House of Trelawney by Hannah Rothschild
For more than 700 years, the vast, rambling Trelawney Castle in Cornwall — turrets, follies, a room for every day of the year, four miles of corridors and 500,000 acres—was the magnificent and grand home of the earls of Trelawney. By 2008, it is in a complete state of ruin. Still: the heir to all of it, Kitto, his wife, their three children, their dog, Kitto’s ancient parents, and his aunt Tuffy Scott all manage to live there and keep it going.
The Circus by Jonas Karlsson
The gentle, off-beat narrator of The Circus is perfectly content with his quiet life. By day he works in a bakery, and by night he obsessively organizes and reorganizes his record collection: it’s all just the way he likes it. But when his childhood friend Magnus comes calling out of the blue, the contours of our narrator’s familiar world begin to shift.
The Nightmare Feast by Andrew Klavan
Austin Lively, once just an out-of-luck Hollywood screenwriter, is now a chosen hero caught between two worlds and dual quests in both Los Angeles, California, and the magical world of Galiana. Tasked with taking a talisman across the Eleven Lands to restore the rightful queen to her throne, Austin must evade a murderous, vengeance-seeking wizard.
The God Child by Nana Oforiatta Ayim
Maya is the only child of an expat Ghanaian couple based in Germany, where as the sole African girl in her school, the pressure is on her to succeed. Her mother-heir to a crumbling dynasty in Ghana-is glamorous and charismatic. Maya is both in awe of and intimidated by her overbearing beauty and her ability to command a room. But when Maya’s mother adopts her god child, Kojo, his mission to heal their story begins to bring to Maya the sense of possibility and purpose she has longed for.
The Upcycle: Beyond Sustainability — Designing for Abundance by William McDonough
For the authors, the questions of resource scarcity and sustainability are questions of design. They are practical-minded visionaries: They envision beneficial designs of products, buildings and business practices — and they show us these ideas being put to use around the world as everyday objects are being reimagined not just to sustain life on the planet but to grow it. It is an eye-opening, inspiring tour of our green future as it unfolds in front of us.
A Delayed Life: The True Story of the Librarian of Auschwitz by Dita Kraus
Dita Kraus grew up in Prague in an intellectual, middle-class Jewish family. She went to school, played with her friends, and never thought of herself as being different — until the advent of the Holocaust. Torn from her home, Dita was sent to Auschwitz with her family. From her time in the children’s block of Auschwitz to her liberation from the camps and on into her adulthood, Dita’s powerful memoir sheds light on an incredible life — one that is delayed no longer.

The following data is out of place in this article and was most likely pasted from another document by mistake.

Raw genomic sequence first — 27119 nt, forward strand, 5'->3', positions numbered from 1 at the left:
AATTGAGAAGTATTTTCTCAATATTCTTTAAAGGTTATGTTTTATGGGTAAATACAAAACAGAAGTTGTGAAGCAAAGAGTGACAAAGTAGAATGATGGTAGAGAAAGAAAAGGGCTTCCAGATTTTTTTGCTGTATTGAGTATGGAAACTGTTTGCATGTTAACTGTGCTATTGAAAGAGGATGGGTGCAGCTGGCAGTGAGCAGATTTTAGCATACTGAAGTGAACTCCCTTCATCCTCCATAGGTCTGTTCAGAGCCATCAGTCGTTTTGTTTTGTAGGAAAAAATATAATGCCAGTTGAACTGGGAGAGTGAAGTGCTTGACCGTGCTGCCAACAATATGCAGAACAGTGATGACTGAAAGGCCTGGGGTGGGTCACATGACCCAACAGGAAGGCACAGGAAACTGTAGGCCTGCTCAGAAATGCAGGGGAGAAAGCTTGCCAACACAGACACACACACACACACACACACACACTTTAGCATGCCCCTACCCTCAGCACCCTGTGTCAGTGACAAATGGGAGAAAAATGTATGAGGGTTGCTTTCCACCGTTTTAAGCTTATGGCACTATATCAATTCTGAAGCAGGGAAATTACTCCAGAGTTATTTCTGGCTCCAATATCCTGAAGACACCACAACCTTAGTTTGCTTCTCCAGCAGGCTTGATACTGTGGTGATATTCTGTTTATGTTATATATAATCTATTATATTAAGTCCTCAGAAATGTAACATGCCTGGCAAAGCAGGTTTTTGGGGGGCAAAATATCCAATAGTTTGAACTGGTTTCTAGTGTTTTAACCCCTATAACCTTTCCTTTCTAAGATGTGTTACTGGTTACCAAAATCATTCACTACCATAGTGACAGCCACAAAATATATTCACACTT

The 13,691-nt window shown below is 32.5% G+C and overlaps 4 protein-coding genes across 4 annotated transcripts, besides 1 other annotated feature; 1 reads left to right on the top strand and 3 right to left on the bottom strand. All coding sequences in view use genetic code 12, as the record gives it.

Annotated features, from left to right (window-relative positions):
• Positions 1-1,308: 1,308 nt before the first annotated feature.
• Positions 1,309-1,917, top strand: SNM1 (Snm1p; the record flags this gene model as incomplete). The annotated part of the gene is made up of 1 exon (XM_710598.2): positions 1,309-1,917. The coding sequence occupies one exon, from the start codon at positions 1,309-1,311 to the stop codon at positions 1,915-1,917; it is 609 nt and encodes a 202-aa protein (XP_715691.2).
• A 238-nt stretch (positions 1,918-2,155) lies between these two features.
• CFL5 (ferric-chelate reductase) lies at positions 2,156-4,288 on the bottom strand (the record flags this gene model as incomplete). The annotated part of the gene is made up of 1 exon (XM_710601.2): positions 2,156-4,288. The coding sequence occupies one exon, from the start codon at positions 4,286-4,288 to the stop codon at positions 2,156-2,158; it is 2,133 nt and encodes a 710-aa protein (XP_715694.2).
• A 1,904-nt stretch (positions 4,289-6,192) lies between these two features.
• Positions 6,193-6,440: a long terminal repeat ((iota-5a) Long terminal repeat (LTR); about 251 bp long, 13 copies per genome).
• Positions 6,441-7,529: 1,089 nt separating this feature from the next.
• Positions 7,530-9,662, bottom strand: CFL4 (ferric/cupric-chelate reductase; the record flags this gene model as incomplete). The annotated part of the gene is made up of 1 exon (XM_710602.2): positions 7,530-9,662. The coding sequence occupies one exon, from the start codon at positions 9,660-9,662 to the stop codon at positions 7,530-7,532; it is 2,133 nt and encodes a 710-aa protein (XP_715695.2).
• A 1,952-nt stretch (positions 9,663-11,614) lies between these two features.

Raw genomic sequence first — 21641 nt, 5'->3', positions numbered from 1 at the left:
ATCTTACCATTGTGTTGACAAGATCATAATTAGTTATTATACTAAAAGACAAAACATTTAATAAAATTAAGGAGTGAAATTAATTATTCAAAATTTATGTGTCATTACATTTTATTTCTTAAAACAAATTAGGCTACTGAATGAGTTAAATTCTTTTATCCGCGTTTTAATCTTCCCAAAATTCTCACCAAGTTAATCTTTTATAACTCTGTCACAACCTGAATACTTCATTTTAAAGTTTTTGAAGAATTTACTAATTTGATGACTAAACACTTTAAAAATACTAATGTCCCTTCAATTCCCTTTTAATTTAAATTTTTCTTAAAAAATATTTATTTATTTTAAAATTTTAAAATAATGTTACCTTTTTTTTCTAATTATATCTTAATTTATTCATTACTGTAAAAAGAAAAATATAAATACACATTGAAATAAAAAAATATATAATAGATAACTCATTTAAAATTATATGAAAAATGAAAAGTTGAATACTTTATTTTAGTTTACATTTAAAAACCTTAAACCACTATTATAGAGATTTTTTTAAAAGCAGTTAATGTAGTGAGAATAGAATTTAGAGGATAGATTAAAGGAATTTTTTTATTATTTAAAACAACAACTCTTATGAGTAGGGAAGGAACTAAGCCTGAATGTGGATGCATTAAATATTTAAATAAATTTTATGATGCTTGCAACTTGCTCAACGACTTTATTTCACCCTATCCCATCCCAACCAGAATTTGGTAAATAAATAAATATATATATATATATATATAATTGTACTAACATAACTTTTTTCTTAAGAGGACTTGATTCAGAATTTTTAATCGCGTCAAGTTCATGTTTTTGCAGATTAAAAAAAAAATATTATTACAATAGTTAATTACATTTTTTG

John Adams Under Fire: The Founding Father’s Fight for Justice in the Boston Massacre Murder Trial by David Fisher
The Boston Massacre has often been called the first shots of the American Revolution. As John Adams would later remember, “On that night the formation of American independence was born.” Yet when the British soldiers faced trial, the young lawyer Adams was determined that they receive a fair one. He volunteered to represent them, keeping the peace in a powder keg of a colony, and in the process created some of the foundations of what would become United States law.
The Princess and the Prophet: The Secret History of Magic, Race, and Moorish Muslims in America by Jacob S. Dorman
Delving into new archives and uncovering fascinating biographical narratives, secret rituals and hidden identities, historian Jacob Dorman explains why thousands of Americans were enthralled by the Islamic Orient and why some came to see Islam as a global antiracist movement uniquely suited to people of African descent in an era of European imperialism, Jim Crow segregation and officially sanctioned racism.
American Royals By: Katherine McGee
What if George Washington hadn’t been America’s first president? What if he had been America’s first king? Two and a half centuries after the American Revelation, the House of Washington still sits on the throne, and it’s poised to have its first ruling Queen. Told from multiple different perspectives, this novel re-imagines America’s political landscape while also diving into the romance, heartache and struggles of its ruling family. From Princess Beatrice, who struggles with finding a man who can love her for more than just the throne she’s set to inherent, to Princess Samantha who fears she’ll never be treated like more than the spare, and her twin, Prince Jefferson, who, if he’d been born a generation earlier, would have ascended the throne. Perfect for those who enjoy Rachel Hawkins’ Royal series or keeping up with the British monarchy.